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Braja Nath Pal Chowdhury Vs. Surendra Krishna Roy and ors. - Court Judgment

LegalCrystal Citation
SubjectCivil
CourtKolkata
Decided On
Judge
Reported in41Ind.Cas.181
AppellantBraja Nath Pal Chowdhury
RespondentSurendra Krishna Roy and ors.
Excerpt:
civil procedure code (act v of 1908), order v, rule 17, order ix, rule 13 - summons, service of, place of--mortgage suit--ex parte decree--application, to set aside decree by some defendants--decree, entire whether to be set aside. - .....not clear up the matter. apparently it was hearsay. but even if the first defendant was in the house at bantra at the time, the question arises, whether the service effected at the place was good service upon him under order v, rule 17, code of civil procedure. if we assume that the first defendant refused to accept the summons sent to him, the summons would have to be served in the house in which he ordinarily lived. according to the appellant he lives ordinarily in his house at cawnpore and has done so for many years past. that statement stands practically uncontradicted consequently we cannot hold that service was effected upon the first defendant in accordance with law.2. we may point out that within two days of the alleged service, one of the defendants kunjo bihary pal.....
Judgment:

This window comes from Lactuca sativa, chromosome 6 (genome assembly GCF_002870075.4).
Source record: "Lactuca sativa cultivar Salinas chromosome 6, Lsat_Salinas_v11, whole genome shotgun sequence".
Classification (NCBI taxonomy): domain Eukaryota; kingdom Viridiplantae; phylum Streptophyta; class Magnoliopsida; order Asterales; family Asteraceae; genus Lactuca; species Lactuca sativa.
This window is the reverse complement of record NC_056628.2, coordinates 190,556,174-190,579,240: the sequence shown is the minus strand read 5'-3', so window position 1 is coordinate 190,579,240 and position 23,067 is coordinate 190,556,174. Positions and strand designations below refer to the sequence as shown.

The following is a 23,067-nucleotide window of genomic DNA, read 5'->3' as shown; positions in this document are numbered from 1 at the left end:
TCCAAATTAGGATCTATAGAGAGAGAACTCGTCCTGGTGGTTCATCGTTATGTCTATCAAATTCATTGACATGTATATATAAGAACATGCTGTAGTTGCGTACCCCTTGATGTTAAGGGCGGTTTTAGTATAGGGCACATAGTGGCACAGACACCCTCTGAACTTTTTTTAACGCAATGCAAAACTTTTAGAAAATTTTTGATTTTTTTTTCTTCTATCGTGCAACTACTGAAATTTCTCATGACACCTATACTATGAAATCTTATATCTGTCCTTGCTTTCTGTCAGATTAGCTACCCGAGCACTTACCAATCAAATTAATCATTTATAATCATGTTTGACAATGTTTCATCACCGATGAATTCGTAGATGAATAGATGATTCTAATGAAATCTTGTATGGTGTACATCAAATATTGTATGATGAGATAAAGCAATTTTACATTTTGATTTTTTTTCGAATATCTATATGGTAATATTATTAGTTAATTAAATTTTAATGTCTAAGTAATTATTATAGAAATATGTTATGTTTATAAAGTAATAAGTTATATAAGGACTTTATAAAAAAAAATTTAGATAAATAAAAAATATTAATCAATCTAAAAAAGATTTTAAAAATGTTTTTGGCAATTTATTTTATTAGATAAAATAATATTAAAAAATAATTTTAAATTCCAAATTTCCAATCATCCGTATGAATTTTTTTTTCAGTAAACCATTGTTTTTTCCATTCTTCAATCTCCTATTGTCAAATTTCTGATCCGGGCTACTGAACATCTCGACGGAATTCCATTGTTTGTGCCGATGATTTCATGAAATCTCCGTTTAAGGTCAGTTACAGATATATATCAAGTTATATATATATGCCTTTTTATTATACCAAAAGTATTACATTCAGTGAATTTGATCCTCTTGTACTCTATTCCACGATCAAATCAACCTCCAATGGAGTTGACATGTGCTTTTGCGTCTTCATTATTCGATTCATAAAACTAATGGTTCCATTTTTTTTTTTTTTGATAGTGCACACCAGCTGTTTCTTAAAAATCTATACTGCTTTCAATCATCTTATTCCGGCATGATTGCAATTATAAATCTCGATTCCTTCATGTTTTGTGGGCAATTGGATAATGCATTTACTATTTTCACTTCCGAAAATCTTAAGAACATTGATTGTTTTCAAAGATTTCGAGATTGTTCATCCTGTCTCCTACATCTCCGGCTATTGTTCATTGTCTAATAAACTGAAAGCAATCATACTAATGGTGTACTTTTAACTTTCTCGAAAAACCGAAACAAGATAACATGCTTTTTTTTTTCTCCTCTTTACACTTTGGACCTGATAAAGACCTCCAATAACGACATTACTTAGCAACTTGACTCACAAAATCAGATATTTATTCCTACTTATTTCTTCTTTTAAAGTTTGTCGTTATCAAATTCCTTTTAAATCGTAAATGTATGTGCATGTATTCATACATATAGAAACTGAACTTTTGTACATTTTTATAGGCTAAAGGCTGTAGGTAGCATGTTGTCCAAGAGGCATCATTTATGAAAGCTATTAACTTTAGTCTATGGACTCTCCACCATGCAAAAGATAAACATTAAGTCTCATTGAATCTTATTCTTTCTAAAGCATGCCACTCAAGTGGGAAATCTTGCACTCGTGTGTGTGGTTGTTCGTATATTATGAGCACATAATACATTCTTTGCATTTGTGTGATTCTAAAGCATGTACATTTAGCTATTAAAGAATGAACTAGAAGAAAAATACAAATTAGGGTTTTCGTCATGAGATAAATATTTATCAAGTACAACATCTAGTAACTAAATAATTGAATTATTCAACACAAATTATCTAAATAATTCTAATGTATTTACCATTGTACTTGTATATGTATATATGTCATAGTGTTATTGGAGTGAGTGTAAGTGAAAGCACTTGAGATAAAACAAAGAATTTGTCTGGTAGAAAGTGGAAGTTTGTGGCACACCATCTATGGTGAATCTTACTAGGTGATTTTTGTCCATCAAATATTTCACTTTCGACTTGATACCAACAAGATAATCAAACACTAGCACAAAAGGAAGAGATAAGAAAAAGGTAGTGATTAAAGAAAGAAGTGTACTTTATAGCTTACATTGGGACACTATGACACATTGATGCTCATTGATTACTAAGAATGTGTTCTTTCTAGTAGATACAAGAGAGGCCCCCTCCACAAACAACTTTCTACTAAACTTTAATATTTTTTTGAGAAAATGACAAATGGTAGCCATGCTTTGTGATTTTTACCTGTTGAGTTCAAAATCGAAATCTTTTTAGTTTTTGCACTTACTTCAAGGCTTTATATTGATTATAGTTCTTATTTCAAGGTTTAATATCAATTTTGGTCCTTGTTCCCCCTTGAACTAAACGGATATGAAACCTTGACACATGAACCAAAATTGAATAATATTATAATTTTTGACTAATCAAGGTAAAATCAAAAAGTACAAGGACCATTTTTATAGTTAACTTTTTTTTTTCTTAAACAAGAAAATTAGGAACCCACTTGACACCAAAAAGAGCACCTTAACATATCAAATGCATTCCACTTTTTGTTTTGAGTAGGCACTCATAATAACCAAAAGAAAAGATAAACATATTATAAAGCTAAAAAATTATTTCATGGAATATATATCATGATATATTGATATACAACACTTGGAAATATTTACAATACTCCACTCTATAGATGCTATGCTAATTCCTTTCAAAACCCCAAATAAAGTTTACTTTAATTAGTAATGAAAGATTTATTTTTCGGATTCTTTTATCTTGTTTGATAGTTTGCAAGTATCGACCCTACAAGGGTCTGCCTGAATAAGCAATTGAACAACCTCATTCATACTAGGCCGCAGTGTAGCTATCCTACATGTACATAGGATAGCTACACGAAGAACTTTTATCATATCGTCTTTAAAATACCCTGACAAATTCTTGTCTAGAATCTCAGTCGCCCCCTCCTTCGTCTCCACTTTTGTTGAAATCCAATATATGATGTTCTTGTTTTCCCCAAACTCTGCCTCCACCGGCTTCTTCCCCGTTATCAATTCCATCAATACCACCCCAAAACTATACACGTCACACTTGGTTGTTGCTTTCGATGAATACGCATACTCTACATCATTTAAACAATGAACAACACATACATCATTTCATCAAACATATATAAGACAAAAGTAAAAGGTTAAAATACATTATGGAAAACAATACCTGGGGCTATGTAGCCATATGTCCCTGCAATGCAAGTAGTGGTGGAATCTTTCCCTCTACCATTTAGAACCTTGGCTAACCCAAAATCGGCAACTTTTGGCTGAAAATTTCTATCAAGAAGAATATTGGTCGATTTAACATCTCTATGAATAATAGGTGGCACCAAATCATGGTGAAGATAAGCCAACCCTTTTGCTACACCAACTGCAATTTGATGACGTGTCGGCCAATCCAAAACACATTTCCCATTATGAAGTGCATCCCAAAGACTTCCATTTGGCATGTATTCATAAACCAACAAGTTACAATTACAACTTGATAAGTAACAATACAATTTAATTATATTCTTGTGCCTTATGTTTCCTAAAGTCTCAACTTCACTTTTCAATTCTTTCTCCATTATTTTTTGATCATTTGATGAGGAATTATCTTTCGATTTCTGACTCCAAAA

1. This is an appeal against an order refusing to set aside an ex parte decree. The decree was made in a mortgage suit on the 21st January 1913. The application to set aside the decree was made on the 17th April 1915. The Subordinate Judge has dismissed the application on the ground that the summons was duly served upon the applicant. In our opinion the evidence does not support that conclusion. The summons is said to have been served on the 1st December 1912 at a place called Bantra in the District of Howrah, The case for the petitioner is that he resides ordinarily in his house at Cawnpore in the same District and that he has done so for many years past. He further asserts that on the day the summons is said to have been served, he was not in Bantra, but in his house at Cawnpore. These statements were made on oath and make out a prima facie case. To rebut this, the decree-holders bring forward the peon who served the summons. The indentifier is not produced because he is dead, and the witnesses to the service have not been called because apparently they cannot be fourd. The oral testimony of the peon is extremely unsatisfactory and his statements in the return of service are equally unsatisfactory. The statements come to this, that he went to serve the summons to Bantra and that the first defendant (the appellant before us) was in 'the verandah upstairs in a state of illness.' So he sent the summons through Chandra Kanta Sil, agent of the defendants, and asked for its receipt. As the receipt was not granted, the summons was affixed in the usual manner at the outer door of the house. The recital in the return does not state that the peon went upstairs and met the first defendant. It is extremely unlikely that he should have done so. He does not state how he learnt that the first defendant was lying in a state of illness upstairs. His evidence given in that present proceedings does not clear up the matter. Apparently it was hearsay. But even if the first defendant was in the house at Bantra at the time, the question arises, whether the service effected at the place was good service upon him under Order V, Rule 17, Code of Civil Procedure. If we assume that the first defendant refused to accept the summons sent to him, the summons would have to be served in the house in which he ordinarily lived. According to the appellant he lives ordinarily in his house at Cawnpore and has done so for many years past. That statement stands practically uncontradicted Consequently we cannot hold that service was effected upon the first defendant in accordance with law.